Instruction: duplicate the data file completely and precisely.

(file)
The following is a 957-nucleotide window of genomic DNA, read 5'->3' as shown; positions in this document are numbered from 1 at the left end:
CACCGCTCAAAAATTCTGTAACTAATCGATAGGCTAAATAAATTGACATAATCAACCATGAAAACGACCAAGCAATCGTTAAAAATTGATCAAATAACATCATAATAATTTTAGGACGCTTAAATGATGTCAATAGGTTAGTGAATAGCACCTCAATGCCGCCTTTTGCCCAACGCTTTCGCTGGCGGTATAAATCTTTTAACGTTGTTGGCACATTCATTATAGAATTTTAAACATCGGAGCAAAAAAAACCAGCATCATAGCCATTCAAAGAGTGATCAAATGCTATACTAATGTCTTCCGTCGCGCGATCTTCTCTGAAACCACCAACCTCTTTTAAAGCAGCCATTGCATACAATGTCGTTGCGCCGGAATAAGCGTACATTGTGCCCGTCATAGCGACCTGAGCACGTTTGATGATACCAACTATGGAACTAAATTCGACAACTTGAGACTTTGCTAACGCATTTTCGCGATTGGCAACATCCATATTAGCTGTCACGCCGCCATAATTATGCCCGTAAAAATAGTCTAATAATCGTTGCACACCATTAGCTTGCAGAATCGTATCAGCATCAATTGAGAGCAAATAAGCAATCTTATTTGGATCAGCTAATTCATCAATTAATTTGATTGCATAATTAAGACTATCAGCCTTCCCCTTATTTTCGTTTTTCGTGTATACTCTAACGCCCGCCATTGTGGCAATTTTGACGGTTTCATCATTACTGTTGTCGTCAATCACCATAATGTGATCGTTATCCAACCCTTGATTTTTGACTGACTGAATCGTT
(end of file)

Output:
The following is a 957-nucleotide window of genomic DNA, read 5'->3' as shown; positions in this document are numbered from 1 at the left end:
CACCGCTCAAAAATTCTGTAACTAATCGATAGGCTAAATAAATTGACATAATCAACCATGAAAACGACCAAGCAATCGTTAAAAATTGATCAAATAACATCATAATAATTTTAGGACGCTTAAATGATGTCAATAGGTTAGTGAATAGCACCTCAATGCCGCCTTTTGCCCAACGCTTTCGCTGGCGGTATAAATCTTTTAACGTTGTTGGCACATTCATTATAGAATTTTAAACATCGGAGCAAAAAAAACCAGCATCATAGCCATTCAAAGAGTGATCAAATGCTATACTAATGTCTTCCGTCGCGCGATCTTCTCTGAAACCACCAACCTCTTTTAAAGCAGCCATTGCATACAATGTCGTTGCGCCGGAATAAGCGTACATTGTGCCCGTCATAGCGACCTGAGCACGTTTGATGATACCAACTATGGAACTAAATTCGACAACTTGAGACTTTGCTAACGCATTTTCGCGATTGGCAACATCCATATTAGCTGTCACGCCGCCATAATTATGCCCGTAAAAATAGTCTAATAATCGTTGCACACCATTAGCTTGCAGAATCGTATCAGCATCAATTGAGAGCAAATAAGCAATCTTATTTGGATCAGCTAATTCATCAATTAATTTGATTGCATAATTAAGACTATCAGCCTTCCCCTTATTTTCGTTTTTCGTGTATACTCTAACGCCCGCCATTGTGGCAATTTTGACGGTTTCATCATTACTGTTGTCGTCAATCACCATAATGTGATCGTTATCCAACCCTTGATTTTTGACTGACTGAATCGTT